You know those days when everything just comes together? This was one of those days. The fan had no electronics inside, only switches that connected mains power directly to ‘something’ further in the fan.

As much as possible, I avoid using solder for anything that uses mains power. In this case though, the wiring was just soldered to brass conductors already, and moreover, there were perforations in it that exactly fit the wire I had. As a result, all I had to do was put the solid-state relay across the switch for the fastest fan speed, and I had an OK test system:

I used a DHT11 combined temperature/humidity sensor to track humidity, interfaced with a Wemos Mini D1 board running NodeMCU to control the relay. A small mains to 5 volt module powered the control system. I wrote up a quick Lua program to control when the fan should be on:

gpio.mode(2, gpio.OUTPUT)
gpio.mode(1, gpio.OUTPUT)
gpio.write(2, gpio.LOW)
gpio.write(1, gpio.LOW)
pin = 4
x = 'off'
function currentlyon(level)
status, temp, humi, temp_dec, humi_dec = dht.read(pin)
print(string.format("DHT Temperature:%d.%03d;Humidity:%d.%03d\r\n",
math.floor(temp),
temp_dec,
math.floor(humi),
humi_dec
))
print('Currently ON. Temp:'..temp..' ,Humidity:'..humi)
if humi < 66 then
gpio.write(2, gpio.LOW)
x = 'off'
end
end

function currentlyoff(level)
status, temp, humi, temp_dec, humi_dec = dht.read(pin)
print('Currently OFF. Temp:'..temp..' ,Humidity:'..humi)
if humi > 68 then
gpio.write(2, gpio.HIGH)
x = 'on'
end
end

function statuscheck()
print('Checking Status')
if x == 'on' then
currentlyon()
elseif x == 'off' then
currentlyoff()
else
print('Invalid state')
end
end

tmr.alarm(1, 20000, tmr.ALARM_AUTO, function() statuscheck() end)

A Simple Hysteresis Example and the Hunting Problem

The humidity required to change the state of the fan depends on whether the fan has last switched from on to off, or from off to on. This is called hysteresis: the state of the system depends on it’s history, and it’s an inelegant but easy way to avoid a common control issue called ‘the hunting problem’.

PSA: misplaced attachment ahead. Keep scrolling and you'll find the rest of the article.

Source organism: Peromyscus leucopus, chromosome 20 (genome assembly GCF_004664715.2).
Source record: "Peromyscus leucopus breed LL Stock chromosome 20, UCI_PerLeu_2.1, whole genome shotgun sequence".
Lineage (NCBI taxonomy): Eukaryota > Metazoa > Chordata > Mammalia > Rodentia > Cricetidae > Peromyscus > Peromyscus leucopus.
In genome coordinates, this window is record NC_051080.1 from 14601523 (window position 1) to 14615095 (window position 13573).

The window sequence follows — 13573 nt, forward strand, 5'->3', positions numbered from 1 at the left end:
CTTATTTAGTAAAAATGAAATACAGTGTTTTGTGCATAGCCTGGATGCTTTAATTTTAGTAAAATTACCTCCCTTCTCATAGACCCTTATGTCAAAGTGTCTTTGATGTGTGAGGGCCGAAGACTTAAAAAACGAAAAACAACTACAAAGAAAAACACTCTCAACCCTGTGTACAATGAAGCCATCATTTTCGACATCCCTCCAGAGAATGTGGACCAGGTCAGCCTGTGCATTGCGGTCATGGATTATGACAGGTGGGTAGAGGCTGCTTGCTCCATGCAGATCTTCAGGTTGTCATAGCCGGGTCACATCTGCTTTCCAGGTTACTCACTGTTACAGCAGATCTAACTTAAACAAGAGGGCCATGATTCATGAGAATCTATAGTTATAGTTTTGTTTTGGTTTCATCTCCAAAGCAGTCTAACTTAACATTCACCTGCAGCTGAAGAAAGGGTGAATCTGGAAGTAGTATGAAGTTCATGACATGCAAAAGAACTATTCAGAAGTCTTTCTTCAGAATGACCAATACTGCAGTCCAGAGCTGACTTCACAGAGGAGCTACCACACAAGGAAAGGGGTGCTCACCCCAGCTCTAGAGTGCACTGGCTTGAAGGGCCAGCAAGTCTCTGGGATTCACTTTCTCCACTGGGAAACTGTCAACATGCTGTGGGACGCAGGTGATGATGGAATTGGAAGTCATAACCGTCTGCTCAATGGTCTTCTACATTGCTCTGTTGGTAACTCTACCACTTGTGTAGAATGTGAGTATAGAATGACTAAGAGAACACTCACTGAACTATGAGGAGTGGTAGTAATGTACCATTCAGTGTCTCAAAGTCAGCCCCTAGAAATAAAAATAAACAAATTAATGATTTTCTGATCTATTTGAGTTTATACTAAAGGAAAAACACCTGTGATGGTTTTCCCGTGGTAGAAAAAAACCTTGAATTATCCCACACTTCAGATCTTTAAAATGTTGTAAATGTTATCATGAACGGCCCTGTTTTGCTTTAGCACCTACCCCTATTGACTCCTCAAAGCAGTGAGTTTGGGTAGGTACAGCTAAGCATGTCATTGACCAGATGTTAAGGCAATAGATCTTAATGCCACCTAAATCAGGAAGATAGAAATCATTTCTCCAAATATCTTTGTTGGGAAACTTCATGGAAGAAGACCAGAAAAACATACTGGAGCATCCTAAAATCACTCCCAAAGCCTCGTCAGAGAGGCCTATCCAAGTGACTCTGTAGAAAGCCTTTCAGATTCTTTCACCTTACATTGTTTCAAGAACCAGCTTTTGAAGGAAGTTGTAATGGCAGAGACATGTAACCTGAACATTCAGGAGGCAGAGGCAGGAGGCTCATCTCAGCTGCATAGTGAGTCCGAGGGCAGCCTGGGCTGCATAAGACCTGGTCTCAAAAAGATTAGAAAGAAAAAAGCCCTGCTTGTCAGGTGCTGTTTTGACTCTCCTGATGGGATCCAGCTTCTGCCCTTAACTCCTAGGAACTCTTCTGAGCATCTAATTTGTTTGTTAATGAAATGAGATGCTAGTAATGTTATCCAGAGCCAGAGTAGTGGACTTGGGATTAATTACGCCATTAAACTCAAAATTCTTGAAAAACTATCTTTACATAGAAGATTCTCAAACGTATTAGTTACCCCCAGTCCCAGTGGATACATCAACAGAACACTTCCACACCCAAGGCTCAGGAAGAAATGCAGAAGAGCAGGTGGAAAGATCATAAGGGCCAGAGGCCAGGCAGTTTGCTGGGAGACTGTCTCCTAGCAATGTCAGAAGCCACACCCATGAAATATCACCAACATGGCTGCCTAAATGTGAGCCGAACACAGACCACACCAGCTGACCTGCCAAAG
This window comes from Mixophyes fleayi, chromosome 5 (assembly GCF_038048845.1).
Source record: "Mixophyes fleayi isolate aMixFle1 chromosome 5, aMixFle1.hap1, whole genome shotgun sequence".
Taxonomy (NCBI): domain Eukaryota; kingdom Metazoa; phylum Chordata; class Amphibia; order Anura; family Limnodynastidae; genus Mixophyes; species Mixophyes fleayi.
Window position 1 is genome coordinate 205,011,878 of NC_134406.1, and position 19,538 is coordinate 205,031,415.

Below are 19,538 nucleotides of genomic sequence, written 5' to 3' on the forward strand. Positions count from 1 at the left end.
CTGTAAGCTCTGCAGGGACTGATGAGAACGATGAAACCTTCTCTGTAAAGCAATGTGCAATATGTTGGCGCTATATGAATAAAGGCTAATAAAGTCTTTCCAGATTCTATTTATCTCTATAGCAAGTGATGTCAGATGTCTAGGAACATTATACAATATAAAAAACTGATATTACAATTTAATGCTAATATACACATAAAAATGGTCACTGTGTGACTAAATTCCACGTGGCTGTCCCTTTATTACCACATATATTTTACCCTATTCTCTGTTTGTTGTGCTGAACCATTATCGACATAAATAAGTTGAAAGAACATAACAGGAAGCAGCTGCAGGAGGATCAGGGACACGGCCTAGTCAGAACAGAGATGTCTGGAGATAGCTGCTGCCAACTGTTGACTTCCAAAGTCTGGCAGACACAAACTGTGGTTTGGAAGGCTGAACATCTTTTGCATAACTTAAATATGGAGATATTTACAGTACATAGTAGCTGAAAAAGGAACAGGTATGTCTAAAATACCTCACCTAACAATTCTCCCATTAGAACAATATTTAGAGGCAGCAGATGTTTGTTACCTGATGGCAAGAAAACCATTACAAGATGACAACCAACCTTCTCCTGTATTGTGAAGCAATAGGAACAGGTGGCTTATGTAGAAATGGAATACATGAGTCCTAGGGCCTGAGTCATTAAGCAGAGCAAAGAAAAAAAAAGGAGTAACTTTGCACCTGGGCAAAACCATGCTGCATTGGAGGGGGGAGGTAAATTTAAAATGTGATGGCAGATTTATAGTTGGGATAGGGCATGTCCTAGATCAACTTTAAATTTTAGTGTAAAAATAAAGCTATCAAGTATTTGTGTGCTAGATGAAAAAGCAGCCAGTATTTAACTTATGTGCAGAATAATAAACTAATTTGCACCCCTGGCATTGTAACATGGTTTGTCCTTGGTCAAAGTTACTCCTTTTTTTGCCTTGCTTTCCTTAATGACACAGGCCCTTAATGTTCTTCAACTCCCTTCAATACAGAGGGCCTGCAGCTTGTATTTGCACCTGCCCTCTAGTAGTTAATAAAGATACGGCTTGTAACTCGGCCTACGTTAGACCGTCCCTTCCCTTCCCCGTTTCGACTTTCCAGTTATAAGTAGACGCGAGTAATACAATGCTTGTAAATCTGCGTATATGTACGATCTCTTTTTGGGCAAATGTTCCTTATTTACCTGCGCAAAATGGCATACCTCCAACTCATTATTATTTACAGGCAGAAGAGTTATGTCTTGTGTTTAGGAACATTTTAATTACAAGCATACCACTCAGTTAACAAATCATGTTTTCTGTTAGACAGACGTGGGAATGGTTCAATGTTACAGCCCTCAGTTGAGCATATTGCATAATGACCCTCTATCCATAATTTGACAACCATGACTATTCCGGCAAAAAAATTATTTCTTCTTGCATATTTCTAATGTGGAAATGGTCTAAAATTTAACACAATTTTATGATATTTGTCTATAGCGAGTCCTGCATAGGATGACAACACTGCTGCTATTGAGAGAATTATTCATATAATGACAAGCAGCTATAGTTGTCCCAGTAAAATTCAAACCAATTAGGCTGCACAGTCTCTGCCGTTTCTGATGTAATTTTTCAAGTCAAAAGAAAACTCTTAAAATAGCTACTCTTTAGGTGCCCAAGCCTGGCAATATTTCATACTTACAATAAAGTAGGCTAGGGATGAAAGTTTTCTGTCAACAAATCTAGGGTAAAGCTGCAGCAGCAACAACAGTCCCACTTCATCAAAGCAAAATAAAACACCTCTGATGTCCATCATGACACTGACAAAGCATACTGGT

Hunting problems can be an issue in closed-loop control systems, where the behavior of the controller depends on feedback from a sensor coupled to the process you are measuring. In our situation, if we simply set the target humidity to 70%, then the fan will get to that value and turn on or off frequently due to small fluctuations in humidity. The fan can only be completely on or off, and neither of those states result in the target humidity being reached for long.

As in our case an acceptable humidity is a rather wide range, we set the fan to turn on at anything over 68% humidity, and once on, turn off under 66% humidity. The sensor resolution is 1%, so that’s a 4% range which seemed reasonable to start.

Some quick tests were run by blowing into the sensor, and it all worked as expected. The humidity problem tentatively solved, I put on protective gear and bleached the mold as best I could. Since then, it hasn’t returned.

It Works! Now Make It Better

Some improvements were added afterwards. Initially, the control system just toggles the fan in response to humidity by taking control of the actual switch. This means it doesn’t work well as a normal fan – it can ignore your speed selection depending on humidity! It would be better to interrupt the main power line with the solid-state relay, and have the control system default to the fan being on. Only when a dehumidifier function is selected (a switch), the control system will then connect or disconnect power to the fan as needed.